By Arra B. Francia, Reporter

AGRIBUSINESS firm Calata Corp. is drawing up plans to list the company’s shares in the global cryptocurrency exchange, as it faces involuntary delisting from the Philippine Stock Exchange (PSE).

Calata Chairman and Chief Executive Officer Joseph H. Calata said exchanging the company shares into digital tokens similar to Bitcoin would be the best option for Calata, given that it would be unable to comply with the tender offer proposed by the PSE.

“I want our company to be at the forefront of cryptocurrency, we will be the first to be used as a real currency to buy goods or services in the Philippines…The market for CalCoins will not just be the Philippines but the rest of the world,” Mr. Calata said in a press briefing in Makati on Monday.

To do this, the company will be issuing digital tokens to shareholders in exchange for each share, which will then be called CalCoins.

Pag nag-issue ako ng digital token, magkakaroon ng contract na yung shares mo is equal to digital token na yun. Yan naman ang nangyayari na ngayon, so we just have to embrace the technology,” Mr. Calata explained.

With the shift to cryptocurrency, Calata shares will be traded along with the likes of Bitcoin, Ethereum, and Ripple.

The executive said they are already holding talks with three European companies that deal with cryptocurrency, in order to list the shares within two months.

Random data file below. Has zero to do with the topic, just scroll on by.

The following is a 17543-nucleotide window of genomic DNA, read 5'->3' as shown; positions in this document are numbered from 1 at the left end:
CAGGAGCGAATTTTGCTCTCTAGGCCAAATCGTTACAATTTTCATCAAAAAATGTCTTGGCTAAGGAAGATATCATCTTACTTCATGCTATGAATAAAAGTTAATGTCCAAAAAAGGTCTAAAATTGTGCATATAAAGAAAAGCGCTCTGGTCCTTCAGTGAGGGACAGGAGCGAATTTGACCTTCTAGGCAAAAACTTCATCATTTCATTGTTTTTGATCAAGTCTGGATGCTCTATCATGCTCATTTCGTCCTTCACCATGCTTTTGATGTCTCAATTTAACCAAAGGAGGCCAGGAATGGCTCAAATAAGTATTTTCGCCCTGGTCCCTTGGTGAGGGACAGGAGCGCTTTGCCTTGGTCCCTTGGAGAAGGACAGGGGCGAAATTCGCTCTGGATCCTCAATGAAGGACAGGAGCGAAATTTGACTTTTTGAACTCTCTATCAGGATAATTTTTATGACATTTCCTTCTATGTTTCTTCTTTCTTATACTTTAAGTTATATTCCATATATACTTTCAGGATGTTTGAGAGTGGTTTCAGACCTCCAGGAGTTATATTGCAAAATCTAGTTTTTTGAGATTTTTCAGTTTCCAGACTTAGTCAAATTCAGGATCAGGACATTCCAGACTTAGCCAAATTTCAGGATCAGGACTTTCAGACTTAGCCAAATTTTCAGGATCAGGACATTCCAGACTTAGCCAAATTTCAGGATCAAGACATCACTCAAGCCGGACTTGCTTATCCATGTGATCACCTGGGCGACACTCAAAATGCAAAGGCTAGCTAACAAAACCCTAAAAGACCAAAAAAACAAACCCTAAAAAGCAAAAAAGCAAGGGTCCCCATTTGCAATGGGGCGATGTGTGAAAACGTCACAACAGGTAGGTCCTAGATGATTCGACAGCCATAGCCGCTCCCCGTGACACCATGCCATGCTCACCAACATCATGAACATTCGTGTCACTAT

Calata will be holding a shareholders’ meeting during this period to secure their approval. Should shareholders reject the proposed plan, Mr. Calata explained they will just be holding the shares of the firm like a private company.

“They will just hold the Calata share, we’ll still push through with the plans… If they don’t agree, nandun lang yun, maghihintay ng dividends,” Mr. Calata said.

Also, Mr. Calata claimed turning the shares into cryptocurrency would not require regulatory approval from the Securities and Exchange Commission or Philippine Stock Exchange, noting this is beyond their jurisdiction.

He added exchanging shares into digital currencies would be the only way for shareholders to encash their investments in Calata, noting that a tender offer would be impossible for the company.

Mr. Calata said the company only has retained earnings of around P400 million versus the P1.2 billion estimated amount it would need to conduct a tender offer, based on a share price of P3 to P4 apiece.

Even then, Mr. Calata noted they might not be able to pay shareholders as creditors would be the first in line to receive cash in the event of the company’s liquidation.

Para magawa yun, we need to liquidate the company, if that happens creditors ang unang mabibigyan, banks, and suppliers,” Mr. Calata said.

Trading of Calata shares have been suspended since June 30 due to various violations under the PSE’s disclosure rules, including the so-called blackout rule that prevents top officials of a listed firm to trade shares in the company they manage. The PSE has since conducted involuntary delisting procedures for the firm on account of the violations.

Referring to news reports that the PSE has already approved the company’s delisting, Mr. Calata said they have yet to receive formal communication from the bourse announcing its decision.